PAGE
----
corpus

Contents

EnglishEdit

Wikipedia has an article on:

Wikipedia

PronunciationEdit

Etymology 1Edit

From Latin corpus ‎(body).

NounEdit

corpus ‎(plural corpora or corpuses)

  1. (uncommon) A body.
  2. (linguistics) A collection of writings, often on a specific topic, of a specific genre, from a specific demographic or a particular author, etc.
SynonymsEdit
Derived termsEdit
Related termsEdit
TranslationsEdit
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Etymology 2Edit

English Wikipedia has an article on:

Wikipedia en

From German Corpus ‎(10-point type), from its use in editions of the Corpus Juris.

NounEdit

corpus ‎(uncountable)

  1. (German printing, dated) Alternative term for long primer.

AnagramsEdit


LatinEdit

Latin Wikipedia has articles on:

Wikipedia la

EtymologyEdit

With o for e in its oblique cases, from an s-stem neuter noun from Proto-Indo-European *krep- or *kʷerp- ‎(body), which might be a taboo metathesis from *perkʷ- ‎(life, world, oak).[1] See quercus and Gothic faírƕus ("world"), Avestan [script needed] ‎(kəhrpa) (body), Middle Persian [script needed] ‎(kirb) (body)

PronunciationEdit

NounEdit

corpus n ‎(genitive corporis); third declension

  1. body, substance, material
    • Seneca Minor, Epistulae Morales ad Lucilium, Epistula XCII
      Nemo liber est qui corpori servit.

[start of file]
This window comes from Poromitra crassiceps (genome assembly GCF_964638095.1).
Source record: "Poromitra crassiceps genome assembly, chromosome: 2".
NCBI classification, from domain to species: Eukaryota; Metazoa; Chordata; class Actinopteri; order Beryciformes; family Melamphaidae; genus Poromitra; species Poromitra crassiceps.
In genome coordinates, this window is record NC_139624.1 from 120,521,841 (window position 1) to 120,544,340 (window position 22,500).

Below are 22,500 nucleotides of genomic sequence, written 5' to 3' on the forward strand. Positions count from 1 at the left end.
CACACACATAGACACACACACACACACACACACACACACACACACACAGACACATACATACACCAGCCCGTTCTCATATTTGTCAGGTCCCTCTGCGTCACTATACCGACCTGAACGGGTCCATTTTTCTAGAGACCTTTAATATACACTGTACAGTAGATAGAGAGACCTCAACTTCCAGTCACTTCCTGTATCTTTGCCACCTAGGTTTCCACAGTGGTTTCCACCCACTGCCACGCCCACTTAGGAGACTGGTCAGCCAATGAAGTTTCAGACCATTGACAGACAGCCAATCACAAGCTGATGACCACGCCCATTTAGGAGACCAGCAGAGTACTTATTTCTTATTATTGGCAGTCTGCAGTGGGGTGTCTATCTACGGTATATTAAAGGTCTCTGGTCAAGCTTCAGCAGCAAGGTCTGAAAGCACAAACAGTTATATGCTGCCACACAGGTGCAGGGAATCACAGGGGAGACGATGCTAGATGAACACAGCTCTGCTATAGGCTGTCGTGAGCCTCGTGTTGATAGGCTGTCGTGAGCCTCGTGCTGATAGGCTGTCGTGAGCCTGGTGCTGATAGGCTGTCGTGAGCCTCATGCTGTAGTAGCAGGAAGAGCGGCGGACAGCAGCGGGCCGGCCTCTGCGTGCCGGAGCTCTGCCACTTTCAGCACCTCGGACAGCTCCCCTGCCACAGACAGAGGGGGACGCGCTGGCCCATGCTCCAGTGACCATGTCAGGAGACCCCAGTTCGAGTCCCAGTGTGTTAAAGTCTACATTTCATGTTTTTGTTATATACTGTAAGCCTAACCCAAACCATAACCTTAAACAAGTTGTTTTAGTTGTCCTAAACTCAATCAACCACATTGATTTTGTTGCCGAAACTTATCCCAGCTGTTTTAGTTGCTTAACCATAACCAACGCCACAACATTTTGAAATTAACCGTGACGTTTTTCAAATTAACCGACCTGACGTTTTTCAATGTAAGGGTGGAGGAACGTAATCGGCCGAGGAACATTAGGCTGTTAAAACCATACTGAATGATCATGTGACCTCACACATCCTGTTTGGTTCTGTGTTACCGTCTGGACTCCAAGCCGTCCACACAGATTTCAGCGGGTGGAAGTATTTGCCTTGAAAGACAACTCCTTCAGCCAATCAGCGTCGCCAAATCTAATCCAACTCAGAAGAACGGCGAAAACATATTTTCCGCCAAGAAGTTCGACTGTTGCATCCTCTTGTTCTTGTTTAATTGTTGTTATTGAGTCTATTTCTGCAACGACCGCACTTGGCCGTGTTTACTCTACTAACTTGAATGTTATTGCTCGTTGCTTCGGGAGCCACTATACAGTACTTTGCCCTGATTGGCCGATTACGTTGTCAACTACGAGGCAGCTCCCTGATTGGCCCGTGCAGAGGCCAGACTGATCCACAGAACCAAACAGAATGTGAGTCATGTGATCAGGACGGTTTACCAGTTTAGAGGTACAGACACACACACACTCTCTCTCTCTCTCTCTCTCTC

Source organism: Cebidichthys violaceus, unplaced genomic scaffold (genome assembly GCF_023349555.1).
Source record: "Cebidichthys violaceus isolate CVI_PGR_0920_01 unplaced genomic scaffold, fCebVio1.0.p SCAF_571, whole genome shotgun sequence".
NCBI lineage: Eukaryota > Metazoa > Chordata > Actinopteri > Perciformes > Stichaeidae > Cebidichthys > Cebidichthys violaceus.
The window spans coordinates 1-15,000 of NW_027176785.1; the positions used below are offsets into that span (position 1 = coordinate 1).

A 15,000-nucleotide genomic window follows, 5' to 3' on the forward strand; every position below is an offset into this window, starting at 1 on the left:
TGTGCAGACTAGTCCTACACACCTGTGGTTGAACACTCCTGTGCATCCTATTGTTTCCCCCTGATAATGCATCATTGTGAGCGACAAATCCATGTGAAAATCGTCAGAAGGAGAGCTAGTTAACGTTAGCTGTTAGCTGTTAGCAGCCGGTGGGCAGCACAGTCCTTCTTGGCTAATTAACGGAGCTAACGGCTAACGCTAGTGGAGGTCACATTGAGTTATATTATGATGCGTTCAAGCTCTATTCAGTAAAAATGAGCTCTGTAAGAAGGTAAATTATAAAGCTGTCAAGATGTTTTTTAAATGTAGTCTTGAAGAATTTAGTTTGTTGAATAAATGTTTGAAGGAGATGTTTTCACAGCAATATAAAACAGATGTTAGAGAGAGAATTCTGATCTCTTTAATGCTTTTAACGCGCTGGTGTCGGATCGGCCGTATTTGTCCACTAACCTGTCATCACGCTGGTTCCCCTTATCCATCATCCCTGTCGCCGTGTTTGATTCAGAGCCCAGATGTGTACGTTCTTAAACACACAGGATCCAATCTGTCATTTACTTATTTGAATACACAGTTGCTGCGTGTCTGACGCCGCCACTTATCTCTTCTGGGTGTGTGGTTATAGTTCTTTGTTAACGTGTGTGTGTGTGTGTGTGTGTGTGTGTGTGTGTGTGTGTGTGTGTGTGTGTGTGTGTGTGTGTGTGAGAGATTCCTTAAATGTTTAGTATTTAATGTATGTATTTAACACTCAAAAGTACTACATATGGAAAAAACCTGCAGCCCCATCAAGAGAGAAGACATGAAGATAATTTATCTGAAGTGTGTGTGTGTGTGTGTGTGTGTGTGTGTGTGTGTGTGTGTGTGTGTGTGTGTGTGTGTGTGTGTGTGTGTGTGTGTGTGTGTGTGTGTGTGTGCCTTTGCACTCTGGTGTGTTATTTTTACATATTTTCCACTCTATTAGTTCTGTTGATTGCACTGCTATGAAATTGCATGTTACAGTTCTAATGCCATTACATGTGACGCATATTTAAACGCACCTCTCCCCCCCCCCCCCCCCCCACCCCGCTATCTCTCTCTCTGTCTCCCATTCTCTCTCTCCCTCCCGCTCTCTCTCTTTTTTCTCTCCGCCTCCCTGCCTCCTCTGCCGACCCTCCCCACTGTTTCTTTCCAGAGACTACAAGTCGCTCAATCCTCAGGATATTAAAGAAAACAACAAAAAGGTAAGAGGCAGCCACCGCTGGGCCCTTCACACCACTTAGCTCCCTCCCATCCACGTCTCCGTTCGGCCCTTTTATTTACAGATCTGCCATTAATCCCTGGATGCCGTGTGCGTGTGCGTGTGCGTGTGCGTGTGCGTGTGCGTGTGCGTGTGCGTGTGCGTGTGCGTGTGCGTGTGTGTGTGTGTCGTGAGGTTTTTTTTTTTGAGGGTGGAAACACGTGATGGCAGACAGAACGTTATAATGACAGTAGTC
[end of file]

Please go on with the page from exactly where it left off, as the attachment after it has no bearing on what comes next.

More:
No one is free who is a slave to the body.
  2. the flesh of an animal's body
  3. a corpse
  4. the trunk or shaft of something
  5. a frame, body, system, structure, community, corporation
  6. (figuratively) the wood under the bark of a tree
  7. (Medieval) a corpus (collection of writings by a single author or addressing a certain topic)

InflectionEdit

Third declension neuter.

Case Singular Plural
nominative corpus corpora
genitive corporis corporum
dative corporī corporibus
accusative corpus corpora
ablative corpore corporibus
vocative corpus corpora

Derived termsEdit

Related termsEdit

DescendantsEdit

AnagramsEdit

ReferencesEdit

  1. ^ Julius Pokorny, Indogermanisches etymologisches Wörterbuch, Bern: Francke, 1959, page 620.
  • Andrew L. Sihler (1995) New Comparative Grammar of Greek and Latin, New York, Oxford, Oxford University Press

PortugueseEdit

NounEdit

corpus m (plural corpora or corpus)

  1. corpus (collection of writings)

SpanishEdit

NounEdit

corpus m ‎(plural córpora)

  1. corpus
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